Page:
Florida Mortgage Rates and You

The problem with this commission based markup of your mortgage rate is that it’s never properly disclosed or explained. Yield Spread Premium adds thousands of dollars to your mortgage payment every year that you keep that loan, money you’re paying because the broker took advantage of you. Here’s an example to illustrate Yield Spread Premium and Florida mortgage rates.

Suppose you’re refinancing your Sarasota home for $300,000 with a fixed rate 30 year mortgage. The broker quotes you a mortgage rate of 7%….you’ve had some dings on your credit and need to consolidate your home equity loan so you agree to the loan. Your mortgage payment at 7% interest is $1,995 per month.

What your mortgage broker isn’t telling you is that you actually qualified for a 6.5% mortgage rate and they’ve marked it up to 7% to get a 2% commission from the lender. This commission is paid in addition to the 1% origination fee that they’re charging you. The broker walks away with 3% and you get stuck paying more than you need to…but exactly how much more?

The same loan with a 6.5% mortgage rate has a monthly payment of only $1890! That’s an additional $1,260 you’ll be paying every year just to give your mortgage broker a bonus. Over the next five years this balloons up to $6,300! How many other uses do you have for your own money besides giving it to someone that lied to you?

The good news for the Sarasota Florida homeowner in this example is that Yield Spread Premium can be avoided. By doing your homework you can learn to recognize this unnecessary markup and avoid junk fees in the process. You can learn more about doing this for your home by registering for my free mortgage video tutorial.

Mortgage Points – What You Need to Know

mortgage rate Mortgage Points – What You Need to KnowIf you are in the process of purchasing your home or refinancing your existing mortgage you will most likely encounter the term “points.” What are points and is it ever in your best interest to fork over additional cash at closing? Here are the basics you need to understand about mortgage points and whether or not it’s in your best interest to pay them.

Mortgage Points Come In Two Flavors

There are two varieties of mortgage points. The first are the origination points you pay for your loan originators part in arranging your loan. Your loan originator could be a mortgage company, internet mortgage site, your bank, or a mortgage broker. Origination fees vary widely and are one of the reasons many homeowners overpay for their mortgage loans. How much is a reasonable amount to pay for your mortgage origination points? A reasonable fee to pay is one percent of your loan amount and not a penny more.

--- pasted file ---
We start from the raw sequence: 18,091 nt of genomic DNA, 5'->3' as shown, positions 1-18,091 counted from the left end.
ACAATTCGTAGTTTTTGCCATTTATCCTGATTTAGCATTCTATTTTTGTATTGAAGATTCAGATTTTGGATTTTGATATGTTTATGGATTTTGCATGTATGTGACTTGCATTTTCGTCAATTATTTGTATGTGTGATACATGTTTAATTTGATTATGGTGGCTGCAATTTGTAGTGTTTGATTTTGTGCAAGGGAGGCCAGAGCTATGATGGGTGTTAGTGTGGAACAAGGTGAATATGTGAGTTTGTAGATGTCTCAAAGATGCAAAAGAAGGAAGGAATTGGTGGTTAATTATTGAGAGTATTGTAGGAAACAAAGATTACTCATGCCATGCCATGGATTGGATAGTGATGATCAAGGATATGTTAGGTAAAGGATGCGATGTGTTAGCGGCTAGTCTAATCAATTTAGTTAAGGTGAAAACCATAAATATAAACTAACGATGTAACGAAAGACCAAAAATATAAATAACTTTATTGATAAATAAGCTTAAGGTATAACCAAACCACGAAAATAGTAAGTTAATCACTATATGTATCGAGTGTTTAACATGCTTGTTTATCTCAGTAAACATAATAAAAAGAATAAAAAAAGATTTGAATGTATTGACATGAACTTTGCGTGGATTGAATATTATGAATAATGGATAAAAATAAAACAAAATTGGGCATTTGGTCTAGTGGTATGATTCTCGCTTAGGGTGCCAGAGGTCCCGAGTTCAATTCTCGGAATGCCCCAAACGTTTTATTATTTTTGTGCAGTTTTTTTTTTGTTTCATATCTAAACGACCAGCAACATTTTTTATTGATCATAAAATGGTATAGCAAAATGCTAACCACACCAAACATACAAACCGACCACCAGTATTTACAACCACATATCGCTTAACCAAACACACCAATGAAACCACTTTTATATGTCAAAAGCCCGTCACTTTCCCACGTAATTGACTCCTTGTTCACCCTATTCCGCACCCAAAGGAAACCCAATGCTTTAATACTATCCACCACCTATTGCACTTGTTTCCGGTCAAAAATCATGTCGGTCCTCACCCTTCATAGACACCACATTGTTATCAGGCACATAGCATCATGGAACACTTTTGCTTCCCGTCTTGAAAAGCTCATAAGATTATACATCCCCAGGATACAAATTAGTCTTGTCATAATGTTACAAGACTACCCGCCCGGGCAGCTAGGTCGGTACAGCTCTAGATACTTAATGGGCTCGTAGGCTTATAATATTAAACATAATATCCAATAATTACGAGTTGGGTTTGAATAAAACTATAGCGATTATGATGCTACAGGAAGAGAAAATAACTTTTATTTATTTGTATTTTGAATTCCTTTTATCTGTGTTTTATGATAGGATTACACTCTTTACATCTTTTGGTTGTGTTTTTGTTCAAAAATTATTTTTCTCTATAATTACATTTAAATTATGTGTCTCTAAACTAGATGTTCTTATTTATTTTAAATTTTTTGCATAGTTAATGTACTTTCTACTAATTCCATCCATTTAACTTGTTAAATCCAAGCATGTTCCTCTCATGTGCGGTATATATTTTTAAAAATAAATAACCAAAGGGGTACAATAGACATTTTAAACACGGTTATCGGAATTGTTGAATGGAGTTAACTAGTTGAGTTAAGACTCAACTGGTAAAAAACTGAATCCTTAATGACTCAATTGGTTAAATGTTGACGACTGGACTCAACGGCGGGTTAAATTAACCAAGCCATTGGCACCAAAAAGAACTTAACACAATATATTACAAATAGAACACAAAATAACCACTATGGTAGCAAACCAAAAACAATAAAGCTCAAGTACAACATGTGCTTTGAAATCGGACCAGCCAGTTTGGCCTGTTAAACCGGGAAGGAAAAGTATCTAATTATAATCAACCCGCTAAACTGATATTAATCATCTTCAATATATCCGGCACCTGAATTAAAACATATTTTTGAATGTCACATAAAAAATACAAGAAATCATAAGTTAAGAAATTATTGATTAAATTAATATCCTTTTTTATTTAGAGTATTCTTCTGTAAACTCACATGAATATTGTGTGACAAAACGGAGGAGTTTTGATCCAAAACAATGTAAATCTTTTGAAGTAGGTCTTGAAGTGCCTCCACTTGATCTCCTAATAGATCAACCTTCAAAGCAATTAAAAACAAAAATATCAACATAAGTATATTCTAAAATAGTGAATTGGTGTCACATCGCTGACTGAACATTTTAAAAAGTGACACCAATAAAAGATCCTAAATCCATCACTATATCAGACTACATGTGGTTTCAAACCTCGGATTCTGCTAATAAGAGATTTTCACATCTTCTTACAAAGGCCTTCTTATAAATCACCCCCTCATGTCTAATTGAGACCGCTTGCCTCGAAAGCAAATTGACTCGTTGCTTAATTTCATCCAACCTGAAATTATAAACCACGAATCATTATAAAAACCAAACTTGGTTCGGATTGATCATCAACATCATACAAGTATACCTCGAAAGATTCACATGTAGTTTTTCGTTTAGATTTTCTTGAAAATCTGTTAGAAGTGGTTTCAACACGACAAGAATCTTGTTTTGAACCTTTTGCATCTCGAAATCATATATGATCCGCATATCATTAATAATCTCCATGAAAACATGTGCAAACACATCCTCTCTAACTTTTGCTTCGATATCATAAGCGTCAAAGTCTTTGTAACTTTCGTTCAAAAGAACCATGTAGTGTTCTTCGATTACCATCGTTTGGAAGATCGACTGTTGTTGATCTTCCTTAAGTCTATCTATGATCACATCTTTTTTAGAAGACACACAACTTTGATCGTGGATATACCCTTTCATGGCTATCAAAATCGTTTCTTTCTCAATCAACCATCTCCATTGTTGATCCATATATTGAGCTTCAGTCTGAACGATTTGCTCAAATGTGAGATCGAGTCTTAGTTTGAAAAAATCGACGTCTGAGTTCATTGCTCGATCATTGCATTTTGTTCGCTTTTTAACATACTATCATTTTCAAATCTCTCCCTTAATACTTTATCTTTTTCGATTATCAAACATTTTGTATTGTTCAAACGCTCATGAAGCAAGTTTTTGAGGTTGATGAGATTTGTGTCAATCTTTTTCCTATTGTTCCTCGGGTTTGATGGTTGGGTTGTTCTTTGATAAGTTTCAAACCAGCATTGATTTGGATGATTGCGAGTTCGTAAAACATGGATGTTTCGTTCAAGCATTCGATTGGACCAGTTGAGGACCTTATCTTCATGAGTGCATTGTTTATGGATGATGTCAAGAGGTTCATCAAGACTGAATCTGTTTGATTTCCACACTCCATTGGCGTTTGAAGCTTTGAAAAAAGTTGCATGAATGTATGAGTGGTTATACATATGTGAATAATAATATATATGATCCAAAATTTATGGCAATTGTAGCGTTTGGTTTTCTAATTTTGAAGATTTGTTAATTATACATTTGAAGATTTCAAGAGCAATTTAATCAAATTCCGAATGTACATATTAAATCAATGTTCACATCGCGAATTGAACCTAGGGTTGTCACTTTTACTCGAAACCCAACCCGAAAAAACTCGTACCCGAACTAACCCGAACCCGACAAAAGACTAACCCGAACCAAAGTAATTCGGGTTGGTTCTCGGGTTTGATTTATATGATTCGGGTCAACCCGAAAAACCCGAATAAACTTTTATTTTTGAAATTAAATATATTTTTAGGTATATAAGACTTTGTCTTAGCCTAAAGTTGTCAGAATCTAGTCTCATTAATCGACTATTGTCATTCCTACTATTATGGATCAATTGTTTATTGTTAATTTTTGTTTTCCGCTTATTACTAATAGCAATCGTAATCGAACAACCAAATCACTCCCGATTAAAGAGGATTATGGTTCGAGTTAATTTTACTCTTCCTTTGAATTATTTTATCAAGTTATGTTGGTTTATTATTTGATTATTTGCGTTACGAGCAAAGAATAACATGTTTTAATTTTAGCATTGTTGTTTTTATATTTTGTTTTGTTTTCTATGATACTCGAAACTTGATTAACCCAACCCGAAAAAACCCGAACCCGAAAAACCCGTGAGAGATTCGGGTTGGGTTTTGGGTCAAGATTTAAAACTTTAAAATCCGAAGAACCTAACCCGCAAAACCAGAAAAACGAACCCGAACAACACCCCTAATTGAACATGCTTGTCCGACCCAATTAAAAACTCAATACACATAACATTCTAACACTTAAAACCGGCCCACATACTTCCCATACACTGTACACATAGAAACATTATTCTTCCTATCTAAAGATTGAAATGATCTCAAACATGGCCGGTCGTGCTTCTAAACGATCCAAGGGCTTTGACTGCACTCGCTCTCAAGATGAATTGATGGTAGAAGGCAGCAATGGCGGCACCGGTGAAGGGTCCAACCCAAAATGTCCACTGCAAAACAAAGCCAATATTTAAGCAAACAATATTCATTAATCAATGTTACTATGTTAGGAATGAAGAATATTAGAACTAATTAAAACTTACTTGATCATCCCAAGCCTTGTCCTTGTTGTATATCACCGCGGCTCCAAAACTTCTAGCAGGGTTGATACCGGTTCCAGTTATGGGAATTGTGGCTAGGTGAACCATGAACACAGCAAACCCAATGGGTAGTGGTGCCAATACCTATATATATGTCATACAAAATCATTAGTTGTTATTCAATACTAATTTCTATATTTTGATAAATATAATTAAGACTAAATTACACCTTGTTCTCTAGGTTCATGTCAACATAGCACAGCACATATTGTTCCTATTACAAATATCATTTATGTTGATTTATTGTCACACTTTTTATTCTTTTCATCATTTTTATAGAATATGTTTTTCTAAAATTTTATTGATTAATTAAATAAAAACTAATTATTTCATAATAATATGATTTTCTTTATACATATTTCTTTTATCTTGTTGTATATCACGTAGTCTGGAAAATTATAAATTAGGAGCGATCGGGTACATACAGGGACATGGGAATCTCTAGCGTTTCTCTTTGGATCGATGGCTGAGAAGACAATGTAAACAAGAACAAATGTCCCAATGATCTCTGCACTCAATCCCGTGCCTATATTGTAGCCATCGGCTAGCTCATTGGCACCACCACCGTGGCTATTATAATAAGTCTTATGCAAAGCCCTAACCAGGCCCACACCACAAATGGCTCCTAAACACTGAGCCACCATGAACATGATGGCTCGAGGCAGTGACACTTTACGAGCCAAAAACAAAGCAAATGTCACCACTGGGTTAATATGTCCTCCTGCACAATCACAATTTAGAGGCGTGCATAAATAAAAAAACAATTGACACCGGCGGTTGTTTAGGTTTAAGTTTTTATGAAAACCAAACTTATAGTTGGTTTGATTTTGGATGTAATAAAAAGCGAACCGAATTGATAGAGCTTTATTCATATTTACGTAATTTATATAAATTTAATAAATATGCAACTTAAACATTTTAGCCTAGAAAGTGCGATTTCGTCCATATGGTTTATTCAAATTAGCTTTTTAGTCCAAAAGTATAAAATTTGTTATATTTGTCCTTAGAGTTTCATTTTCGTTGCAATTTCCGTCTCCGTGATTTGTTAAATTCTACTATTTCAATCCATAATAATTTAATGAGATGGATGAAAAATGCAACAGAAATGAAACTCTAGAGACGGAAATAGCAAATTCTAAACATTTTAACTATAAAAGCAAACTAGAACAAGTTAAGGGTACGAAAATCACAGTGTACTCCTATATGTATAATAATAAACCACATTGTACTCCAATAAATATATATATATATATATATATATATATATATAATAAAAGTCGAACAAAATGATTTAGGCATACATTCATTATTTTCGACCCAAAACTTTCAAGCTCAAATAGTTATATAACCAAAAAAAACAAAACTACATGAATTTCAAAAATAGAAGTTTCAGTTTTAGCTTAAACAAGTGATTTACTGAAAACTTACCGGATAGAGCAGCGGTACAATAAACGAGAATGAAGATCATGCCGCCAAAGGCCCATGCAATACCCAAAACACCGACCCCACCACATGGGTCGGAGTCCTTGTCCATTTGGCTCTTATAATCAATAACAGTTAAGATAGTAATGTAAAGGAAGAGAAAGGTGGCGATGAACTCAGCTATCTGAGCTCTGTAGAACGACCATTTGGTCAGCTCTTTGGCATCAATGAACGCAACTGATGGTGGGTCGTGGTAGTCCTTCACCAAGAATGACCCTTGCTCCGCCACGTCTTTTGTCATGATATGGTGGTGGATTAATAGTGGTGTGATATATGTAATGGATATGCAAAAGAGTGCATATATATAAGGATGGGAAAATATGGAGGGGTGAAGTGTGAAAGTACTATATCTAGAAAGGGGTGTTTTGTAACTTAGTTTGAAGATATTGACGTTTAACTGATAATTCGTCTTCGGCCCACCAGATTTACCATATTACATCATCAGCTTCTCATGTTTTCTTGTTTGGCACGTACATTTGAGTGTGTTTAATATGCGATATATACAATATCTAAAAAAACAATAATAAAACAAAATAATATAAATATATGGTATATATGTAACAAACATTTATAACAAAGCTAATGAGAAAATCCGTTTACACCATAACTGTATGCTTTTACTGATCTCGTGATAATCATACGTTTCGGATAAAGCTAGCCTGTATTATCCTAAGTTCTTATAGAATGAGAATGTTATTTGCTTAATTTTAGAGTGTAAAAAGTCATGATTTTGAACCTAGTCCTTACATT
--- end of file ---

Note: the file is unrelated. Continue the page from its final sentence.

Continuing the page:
One Mortgage Point = One Percent of Your Loan Amount

The second type of mortgage points you will encounter are the “discount” points you pay in exchange for something from the lender, usually a lower mortgage rate. Discount points can be used for other reasons when negotiating; for example you could negotiate to pay discount points in exchange for a certain rate and not having a prepayment penalty included in your loan contract. Don’t underestimate your ability to negotiate with mortgage lenders, especially with the current economy. Mortgage lenders are hurting and are desperate to close loans. You can leverage this to your advantage when negotiating for loan terms.

Should You Pay Discount Points?

The decision to pay discount points depends on your financial situation and what you have to gain by paying this fee. One of the main factors to consider is how long it will take you to recoup the expense from paying discount points with the lower mortgage payment. You can easily calculate how long this will take by dividing the amount you’ll pay in discount points by how much lower your mortgage payment will be because of the fee. This will tell you the number of months it will take you to recoup paying discount fees before you realize any savings. If you plan on selling your house within the next five years or in the amount of time you calculated above, it doesn’t make sense to pay discount points.

There Are Tax Advantages When Paying Discount Points

Paying discount points will earn you a tax deduction in most cases. According to the IRS the discount points you pay are prepaid mortgage interest. There are stipulations and you may or may not be able to deduct the full amount in one year according to IRS rules; however, this prepaid interest can certainly reduce your tax liability if you itemize deductions on your tax returns.